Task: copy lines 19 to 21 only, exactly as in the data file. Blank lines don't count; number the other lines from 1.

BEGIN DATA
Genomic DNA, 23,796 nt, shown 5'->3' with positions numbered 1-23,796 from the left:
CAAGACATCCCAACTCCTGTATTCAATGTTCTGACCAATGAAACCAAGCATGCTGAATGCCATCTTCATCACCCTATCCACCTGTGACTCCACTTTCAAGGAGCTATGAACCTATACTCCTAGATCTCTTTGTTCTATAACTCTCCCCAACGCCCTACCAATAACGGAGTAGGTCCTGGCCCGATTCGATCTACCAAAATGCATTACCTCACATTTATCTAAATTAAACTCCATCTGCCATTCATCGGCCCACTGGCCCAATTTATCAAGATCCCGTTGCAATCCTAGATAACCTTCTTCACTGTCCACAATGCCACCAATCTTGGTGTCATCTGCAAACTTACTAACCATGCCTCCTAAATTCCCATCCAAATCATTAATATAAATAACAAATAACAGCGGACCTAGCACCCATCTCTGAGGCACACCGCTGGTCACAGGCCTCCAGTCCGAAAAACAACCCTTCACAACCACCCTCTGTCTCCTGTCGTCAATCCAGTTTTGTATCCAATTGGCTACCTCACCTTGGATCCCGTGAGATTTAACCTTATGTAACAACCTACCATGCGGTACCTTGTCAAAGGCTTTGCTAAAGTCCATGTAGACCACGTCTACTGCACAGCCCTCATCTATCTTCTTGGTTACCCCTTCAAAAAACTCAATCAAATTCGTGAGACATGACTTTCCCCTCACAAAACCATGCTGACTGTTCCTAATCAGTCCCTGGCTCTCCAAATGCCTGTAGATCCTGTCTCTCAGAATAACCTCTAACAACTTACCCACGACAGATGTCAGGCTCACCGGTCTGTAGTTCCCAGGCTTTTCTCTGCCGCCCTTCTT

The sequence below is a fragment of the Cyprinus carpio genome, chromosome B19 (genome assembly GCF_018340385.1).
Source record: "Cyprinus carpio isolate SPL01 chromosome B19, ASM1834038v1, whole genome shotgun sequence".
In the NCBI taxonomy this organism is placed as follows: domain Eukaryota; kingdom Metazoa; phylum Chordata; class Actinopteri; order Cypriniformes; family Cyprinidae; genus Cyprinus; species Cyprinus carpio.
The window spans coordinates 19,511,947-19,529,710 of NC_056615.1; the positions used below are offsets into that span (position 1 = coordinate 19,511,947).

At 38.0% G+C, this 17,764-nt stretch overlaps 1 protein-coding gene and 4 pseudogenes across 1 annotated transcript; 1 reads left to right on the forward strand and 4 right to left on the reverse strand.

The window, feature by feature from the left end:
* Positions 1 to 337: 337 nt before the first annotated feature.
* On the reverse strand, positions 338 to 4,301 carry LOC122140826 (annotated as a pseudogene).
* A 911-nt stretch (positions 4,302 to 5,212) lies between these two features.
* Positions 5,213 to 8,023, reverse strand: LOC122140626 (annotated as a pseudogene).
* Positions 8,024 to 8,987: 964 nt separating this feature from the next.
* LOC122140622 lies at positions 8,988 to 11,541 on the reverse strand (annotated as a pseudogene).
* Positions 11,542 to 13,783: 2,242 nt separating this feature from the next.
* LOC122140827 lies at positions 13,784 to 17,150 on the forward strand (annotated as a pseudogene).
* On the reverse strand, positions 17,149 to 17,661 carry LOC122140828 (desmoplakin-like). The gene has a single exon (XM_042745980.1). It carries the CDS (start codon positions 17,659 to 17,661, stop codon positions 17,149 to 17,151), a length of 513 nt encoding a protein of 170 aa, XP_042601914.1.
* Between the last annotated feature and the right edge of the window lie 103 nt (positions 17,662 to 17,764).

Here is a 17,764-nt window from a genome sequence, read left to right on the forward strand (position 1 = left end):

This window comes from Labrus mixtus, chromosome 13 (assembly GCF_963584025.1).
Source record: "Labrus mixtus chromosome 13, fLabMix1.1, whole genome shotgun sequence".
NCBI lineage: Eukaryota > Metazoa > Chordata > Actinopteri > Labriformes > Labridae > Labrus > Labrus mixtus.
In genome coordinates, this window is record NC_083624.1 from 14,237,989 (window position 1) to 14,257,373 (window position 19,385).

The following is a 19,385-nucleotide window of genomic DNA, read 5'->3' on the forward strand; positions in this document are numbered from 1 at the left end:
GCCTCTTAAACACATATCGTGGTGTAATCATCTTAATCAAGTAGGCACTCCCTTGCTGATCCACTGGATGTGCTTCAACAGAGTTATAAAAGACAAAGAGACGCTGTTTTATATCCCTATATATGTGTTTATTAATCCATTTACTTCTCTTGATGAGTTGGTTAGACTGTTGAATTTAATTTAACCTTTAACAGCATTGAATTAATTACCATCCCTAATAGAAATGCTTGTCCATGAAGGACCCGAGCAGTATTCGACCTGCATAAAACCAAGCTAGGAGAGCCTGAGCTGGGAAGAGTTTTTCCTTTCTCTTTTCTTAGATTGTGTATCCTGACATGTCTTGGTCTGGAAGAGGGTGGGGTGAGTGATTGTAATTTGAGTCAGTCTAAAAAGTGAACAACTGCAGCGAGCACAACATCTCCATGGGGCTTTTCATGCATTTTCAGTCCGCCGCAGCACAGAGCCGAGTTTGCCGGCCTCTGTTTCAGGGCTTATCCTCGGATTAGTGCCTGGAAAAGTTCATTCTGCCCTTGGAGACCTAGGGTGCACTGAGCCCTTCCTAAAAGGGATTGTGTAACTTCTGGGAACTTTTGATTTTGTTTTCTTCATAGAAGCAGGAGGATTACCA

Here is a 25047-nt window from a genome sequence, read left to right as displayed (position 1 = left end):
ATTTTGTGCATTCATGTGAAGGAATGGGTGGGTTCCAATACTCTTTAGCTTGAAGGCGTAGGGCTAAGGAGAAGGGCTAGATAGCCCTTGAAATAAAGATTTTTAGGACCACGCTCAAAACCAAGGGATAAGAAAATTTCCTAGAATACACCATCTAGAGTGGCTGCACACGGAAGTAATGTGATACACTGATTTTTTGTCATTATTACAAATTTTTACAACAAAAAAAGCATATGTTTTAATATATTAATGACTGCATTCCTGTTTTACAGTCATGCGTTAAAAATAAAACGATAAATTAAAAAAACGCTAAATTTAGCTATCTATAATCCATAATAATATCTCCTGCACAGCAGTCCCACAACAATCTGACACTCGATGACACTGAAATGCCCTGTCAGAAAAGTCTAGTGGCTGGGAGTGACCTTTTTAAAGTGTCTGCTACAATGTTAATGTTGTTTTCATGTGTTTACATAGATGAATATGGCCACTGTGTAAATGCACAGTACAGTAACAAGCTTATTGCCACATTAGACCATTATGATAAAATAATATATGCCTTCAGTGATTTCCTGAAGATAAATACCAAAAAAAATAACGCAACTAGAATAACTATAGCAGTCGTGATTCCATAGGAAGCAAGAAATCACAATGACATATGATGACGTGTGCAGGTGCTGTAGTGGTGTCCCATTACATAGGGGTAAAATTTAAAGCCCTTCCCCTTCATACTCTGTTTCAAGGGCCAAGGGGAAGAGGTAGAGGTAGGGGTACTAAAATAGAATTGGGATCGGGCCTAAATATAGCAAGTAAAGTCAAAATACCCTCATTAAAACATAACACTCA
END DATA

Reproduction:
Here is a 17,764-nt window from a genome sequence, read left to right on the forward strand (position 1 = left end):

This window comes from Labrus mixtus, chromosome 13 (assembly GCF_963584025.1).
Source record: "Labrus mixtus chromosome 13, fLabMix1.1, whole genome shotgun sequence".